Tag Archives: Mae Whitman

Bye Bye Love (1995, Sam Weisman)

About halfway through Bye Bye Love, I realized it was reminding me of “The Bradys,” the hour-long drama sequel to “The Brady Bunch.” Two very successful sitcom writers wrote this movie; it’s like an hour-long comedy drama… Only the movie runs about a hundred minutes. It’s way too long.

What’s interesting—there’s not a single laugh in the film, so one has to find interesting things to think about—is the casual misogyny running through it. Sure, Matthew Modine being a philanderer is a bad thing, but one has to look very hard to see a positive female character and ignore some glaringly awful ones. Randy Quaid’s ex-wife, played by Lindsay Crouse, lets her new boyfriend beat her son. Janeane Garofalo, as Quaid’s date, is a “ha ha, she’s so dumb because she’s a feminist” character. Paul Reiser’s ex-wife has this odious husband who calls Reiser the “birth father” of his fourteen year-old daughter. As the daughter, Eliza Dushku’s occasionally awful but the character’s probably mildly honest.

Quaid’s really good when being the dad, bad when interacting with women (it’s the script). Modine’s interesting as the Don Juan; it’s funny to see him in this kind of role. Reiser’s all right as a less engaging Modell.

The biggest draw is Maria Pitillo’s outstanding performance as Modine’s suffering girlfriend. Oh, and Amber Benson’s good….

Wait, I forgot the music… J.A.C. Redford’s score is unbearable.

It’s sort of worth a look as a curiosity, but not really.

0/4ⓏⒺⓇⓄ

CREDITS

Directed by Sam Weisman; written by Gary David Goldberg and Brad Hall; director of photography, Kenneth Zunder; edited by Roger Bondelli; music by J.A.C. Redford; production designer, Linda DeScenna; produced by Goldberg, Hall and Weisman; released by 20th Century Fox.

Starring Paul Reiser (Donny), Matthew Modine (Dave), Randy Quaid (Vic), Amy Brenneman (Susan), Maria Pitillo (Kim), Janeane Garofalo (Lucille), Ed Flanders (Walter Sims), Johnny Whitworth (Max Cooper), Lindsay Crouse (Grace), Eliza Dushku (Emma), Ross Malinger (Ben), Mae Whitman (Michele), Amber Benson (Meg), Cameron Boyd (Jed), Jayne Brook (Claire), Dana Wheeler-Nicholson (Heidi Schmidt), Wendell Pierce (Hector) and Rob Reiner (Dr. David Townsend).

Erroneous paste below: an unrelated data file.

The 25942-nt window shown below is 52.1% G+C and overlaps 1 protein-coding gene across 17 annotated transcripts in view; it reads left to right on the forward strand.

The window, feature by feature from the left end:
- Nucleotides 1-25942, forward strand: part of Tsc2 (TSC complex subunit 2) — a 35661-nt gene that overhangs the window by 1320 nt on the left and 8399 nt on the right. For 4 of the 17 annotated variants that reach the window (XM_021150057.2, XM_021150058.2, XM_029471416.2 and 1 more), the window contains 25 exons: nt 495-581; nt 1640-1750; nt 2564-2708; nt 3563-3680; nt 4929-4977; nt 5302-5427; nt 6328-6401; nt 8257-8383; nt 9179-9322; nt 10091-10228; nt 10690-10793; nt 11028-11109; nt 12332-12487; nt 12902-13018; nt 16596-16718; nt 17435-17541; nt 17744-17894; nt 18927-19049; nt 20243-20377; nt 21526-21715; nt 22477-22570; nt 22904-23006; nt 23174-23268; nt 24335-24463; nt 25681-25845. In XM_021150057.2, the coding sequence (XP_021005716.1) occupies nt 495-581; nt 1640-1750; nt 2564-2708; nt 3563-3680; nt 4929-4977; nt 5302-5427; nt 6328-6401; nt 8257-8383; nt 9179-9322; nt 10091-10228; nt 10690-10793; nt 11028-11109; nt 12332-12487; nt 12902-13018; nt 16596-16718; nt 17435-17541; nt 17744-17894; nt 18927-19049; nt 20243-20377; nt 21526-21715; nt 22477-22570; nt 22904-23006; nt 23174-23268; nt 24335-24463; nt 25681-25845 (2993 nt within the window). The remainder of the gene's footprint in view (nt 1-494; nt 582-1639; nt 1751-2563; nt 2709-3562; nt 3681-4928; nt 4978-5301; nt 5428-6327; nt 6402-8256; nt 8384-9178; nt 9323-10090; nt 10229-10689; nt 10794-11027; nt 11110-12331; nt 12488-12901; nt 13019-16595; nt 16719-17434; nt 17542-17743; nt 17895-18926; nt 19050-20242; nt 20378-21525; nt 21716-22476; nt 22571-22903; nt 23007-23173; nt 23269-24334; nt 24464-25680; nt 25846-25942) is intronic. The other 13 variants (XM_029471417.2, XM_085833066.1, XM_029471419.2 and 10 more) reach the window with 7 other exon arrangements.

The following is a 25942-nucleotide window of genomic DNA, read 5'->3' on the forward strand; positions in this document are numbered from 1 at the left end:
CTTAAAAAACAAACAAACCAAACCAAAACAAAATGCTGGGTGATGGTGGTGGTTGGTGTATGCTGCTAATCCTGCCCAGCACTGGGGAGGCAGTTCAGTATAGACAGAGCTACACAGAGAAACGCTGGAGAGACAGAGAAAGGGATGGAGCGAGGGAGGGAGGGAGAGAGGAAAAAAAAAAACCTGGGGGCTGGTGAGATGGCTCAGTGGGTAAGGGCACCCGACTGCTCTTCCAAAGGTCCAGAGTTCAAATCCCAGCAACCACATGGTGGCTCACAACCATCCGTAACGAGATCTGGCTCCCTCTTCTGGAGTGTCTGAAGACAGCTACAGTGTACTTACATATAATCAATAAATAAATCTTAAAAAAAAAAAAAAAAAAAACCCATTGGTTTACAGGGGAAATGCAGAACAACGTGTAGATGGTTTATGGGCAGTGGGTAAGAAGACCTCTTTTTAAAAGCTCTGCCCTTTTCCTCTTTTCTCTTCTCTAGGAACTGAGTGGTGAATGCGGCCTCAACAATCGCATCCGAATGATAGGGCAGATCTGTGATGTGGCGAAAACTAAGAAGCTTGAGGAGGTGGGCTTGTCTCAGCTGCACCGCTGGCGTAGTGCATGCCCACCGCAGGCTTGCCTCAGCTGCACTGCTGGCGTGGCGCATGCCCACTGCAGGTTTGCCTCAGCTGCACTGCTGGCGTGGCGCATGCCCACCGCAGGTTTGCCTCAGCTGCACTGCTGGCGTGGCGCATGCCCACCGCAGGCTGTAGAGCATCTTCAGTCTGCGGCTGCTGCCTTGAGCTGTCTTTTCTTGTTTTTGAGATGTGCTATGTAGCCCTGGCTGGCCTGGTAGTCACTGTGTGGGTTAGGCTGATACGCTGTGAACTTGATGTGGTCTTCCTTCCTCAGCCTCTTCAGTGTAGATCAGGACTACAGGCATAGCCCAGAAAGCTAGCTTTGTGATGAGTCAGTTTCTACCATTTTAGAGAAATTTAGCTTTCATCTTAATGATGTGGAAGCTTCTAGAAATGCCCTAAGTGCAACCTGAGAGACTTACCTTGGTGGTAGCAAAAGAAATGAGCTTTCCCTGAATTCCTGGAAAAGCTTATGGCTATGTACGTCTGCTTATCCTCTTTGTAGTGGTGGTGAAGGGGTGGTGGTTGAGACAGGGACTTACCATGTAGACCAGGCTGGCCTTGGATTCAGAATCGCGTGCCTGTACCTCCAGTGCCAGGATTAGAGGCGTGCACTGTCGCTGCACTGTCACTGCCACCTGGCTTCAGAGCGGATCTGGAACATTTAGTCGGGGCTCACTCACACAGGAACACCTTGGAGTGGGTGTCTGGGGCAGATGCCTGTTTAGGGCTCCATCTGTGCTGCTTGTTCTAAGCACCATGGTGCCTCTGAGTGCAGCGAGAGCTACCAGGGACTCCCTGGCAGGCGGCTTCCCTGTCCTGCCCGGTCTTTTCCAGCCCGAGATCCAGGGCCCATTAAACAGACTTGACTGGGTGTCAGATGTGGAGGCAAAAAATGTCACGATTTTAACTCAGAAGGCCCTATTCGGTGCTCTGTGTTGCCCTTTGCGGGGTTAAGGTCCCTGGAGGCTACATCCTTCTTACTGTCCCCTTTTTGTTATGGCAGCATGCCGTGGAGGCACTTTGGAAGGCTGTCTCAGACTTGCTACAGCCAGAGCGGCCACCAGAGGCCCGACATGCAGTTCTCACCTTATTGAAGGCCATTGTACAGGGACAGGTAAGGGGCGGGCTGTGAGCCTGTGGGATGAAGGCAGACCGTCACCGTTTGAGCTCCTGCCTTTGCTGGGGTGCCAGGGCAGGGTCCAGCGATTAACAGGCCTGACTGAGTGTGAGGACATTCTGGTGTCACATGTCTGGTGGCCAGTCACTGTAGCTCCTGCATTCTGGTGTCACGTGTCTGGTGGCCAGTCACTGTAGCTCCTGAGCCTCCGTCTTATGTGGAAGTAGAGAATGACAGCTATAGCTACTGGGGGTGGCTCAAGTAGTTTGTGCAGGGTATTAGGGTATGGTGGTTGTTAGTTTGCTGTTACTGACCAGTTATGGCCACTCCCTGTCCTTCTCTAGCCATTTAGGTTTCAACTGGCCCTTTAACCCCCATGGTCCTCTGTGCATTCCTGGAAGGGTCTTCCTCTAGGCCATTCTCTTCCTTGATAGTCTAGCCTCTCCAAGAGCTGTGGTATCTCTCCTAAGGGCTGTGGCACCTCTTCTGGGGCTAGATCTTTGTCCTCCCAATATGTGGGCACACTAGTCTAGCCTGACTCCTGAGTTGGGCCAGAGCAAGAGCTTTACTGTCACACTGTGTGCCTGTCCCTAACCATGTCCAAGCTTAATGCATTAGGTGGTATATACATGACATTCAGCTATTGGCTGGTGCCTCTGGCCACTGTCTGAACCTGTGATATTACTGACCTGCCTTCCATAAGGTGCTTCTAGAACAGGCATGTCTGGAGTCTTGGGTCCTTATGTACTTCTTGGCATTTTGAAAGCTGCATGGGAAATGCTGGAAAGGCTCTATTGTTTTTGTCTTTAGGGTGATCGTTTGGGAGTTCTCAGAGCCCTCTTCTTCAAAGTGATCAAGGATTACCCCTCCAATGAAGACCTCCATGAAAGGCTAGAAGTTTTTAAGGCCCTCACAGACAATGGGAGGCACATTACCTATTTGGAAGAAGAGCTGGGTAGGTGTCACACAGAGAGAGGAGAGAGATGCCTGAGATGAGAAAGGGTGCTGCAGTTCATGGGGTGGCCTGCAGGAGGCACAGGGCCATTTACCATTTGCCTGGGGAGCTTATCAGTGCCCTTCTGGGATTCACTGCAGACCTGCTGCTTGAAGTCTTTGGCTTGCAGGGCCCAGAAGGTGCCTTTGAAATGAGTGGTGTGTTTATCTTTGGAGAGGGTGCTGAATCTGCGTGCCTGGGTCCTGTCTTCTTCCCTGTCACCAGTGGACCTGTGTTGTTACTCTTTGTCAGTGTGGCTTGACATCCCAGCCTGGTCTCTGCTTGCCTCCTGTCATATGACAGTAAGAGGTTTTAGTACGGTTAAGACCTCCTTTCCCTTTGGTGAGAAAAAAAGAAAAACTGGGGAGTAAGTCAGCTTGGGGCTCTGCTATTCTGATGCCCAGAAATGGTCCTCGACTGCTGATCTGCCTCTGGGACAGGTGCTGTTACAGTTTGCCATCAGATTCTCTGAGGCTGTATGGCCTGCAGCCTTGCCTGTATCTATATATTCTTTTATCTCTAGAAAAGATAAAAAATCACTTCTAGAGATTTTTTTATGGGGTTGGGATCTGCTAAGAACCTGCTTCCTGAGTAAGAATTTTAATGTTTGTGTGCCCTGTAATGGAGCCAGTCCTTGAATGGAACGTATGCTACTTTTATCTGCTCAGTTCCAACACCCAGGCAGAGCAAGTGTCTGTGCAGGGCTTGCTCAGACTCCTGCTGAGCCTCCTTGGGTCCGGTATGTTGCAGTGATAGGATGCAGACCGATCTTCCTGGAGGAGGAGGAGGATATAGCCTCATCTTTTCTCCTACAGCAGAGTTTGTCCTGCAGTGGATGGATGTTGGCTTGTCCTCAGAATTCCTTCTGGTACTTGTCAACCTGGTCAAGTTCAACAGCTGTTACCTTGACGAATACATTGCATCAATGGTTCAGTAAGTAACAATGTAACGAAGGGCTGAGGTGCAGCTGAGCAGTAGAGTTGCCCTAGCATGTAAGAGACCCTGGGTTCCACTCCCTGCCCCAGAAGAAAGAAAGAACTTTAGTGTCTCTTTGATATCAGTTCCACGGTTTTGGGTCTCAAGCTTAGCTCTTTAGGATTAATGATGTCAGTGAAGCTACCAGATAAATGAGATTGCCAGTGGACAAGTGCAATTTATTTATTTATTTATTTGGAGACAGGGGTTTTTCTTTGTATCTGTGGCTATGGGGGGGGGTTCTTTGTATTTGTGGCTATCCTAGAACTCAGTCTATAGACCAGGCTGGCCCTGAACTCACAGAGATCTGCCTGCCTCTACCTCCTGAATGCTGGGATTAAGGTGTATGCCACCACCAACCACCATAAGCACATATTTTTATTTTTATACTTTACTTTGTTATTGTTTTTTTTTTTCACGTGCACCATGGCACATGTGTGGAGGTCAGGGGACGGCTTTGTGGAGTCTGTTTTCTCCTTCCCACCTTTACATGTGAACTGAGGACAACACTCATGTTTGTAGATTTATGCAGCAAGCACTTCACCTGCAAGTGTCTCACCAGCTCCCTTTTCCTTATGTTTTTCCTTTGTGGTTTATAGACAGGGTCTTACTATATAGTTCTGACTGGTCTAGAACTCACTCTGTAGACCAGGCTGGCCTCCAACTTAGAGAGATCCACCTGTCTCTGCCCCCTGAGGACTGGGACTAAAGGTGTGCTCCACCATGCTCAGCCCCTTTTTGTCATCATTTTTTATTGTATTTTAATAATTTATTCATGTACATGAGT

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The Gingerbread Man (1998, Robert Altman)

Somehow Altman lets The Gingerbread Man get away from him. Never the direction, which holds up until the end–and seeing Robert Altman direct a fight scene is something to behold–but the plotting. The film starts high, thanks to the compelling plot and the performances, but then the plot gets more and more… not convoluted, but desensitizing. Once Kenneth Branagh’s kids are in danger, it’s clear there’s nothing special about the plot, since it’s such a genre standard. The film also loses, around that section, as the storytelling becomes more set piece oriented, the strange texture Gingerbread Man had before. It was clearly, both through style and script, a Robert Altman movie. Branagh, always the protagonist, was not the whole show. Then he becomes the whole show and the movie loses something.

It never regains it either. Even with one nice moment or two, there’s the epical storytelling key turn and then it’s liftoff and it’s Branagh racing to discover the truth, just like every other thriller involving a lawyer who gets involved with a client. At that point, it’s sort of clear the story came from John Grisham. Or maybe I’d just like to think Altman wouldn’t have made a pedestrian conclusion. It’s possible, since it is Altman, he was pandering to see what it was like to pander (Altman’s disinterest in his finished product, good or bad, is always a little stunning).

The acting is, with one and a half exceptions, fantastic. Branagh’s performance (as a Southerner) is excellent. Embeth Davidtz makes a great white trash femme fatale, Daryl Hannah is good as Branagh’s (long suffering) associate. Robert Downey Jr. has a great time in a flashy private investigator role–not spinning Downey off into his own movie is probably Gingerbread‘s greatest tragedy (as is not sticking with him as much as possible). Even Tom Berenger is good in a small part. The two exceptions? Well, the half is Robert Duvall, who does his crazy thing again here. Duvall looks the part and I suppose he’s fine, but it’s a lame casting choice and a poorly written character. Then there’s Famke Janssen, who’s less convincing as a parent than as a Southern belle (her accent is less convincing than Marge Simpson as Blanche). Luckily, Branagh is frequently around to save Janssen’s scenes.

The Gingerbread Man is a fine filmmaking exercise from Altman, has some great acting, and has some great cinematography. But its production quality is not matched by the rote plot. Altman, had he taken the film at all seriously, could have done a lot more with it.

2.5/4★★½

CREDITS

Directed by Robert Altman; written by Clyde Hayes, based on an original story by John Grisham; director of photography, Gu Changwei; edited by Geraldine Peroni; music by Mark Isham; production designer, Stephen Altman; produced by Jeremy Tannenbaum; released by Polygram Filmed Entertainment.

Starring Kenneth Branagh (Rick Magruder), Embeth Davidtz (Mallory Doss), Robert Downey Jr. (Clyde Pell), Daryl Hannah (Lois Harlan), Tom Berenger (Pete Randle), Famke Janssen (Leeanne Magruder), Mae Whitman (Libby Magruder), Jesse James (Jeff Magruder) and Robert Duvall (Dixon Doss).


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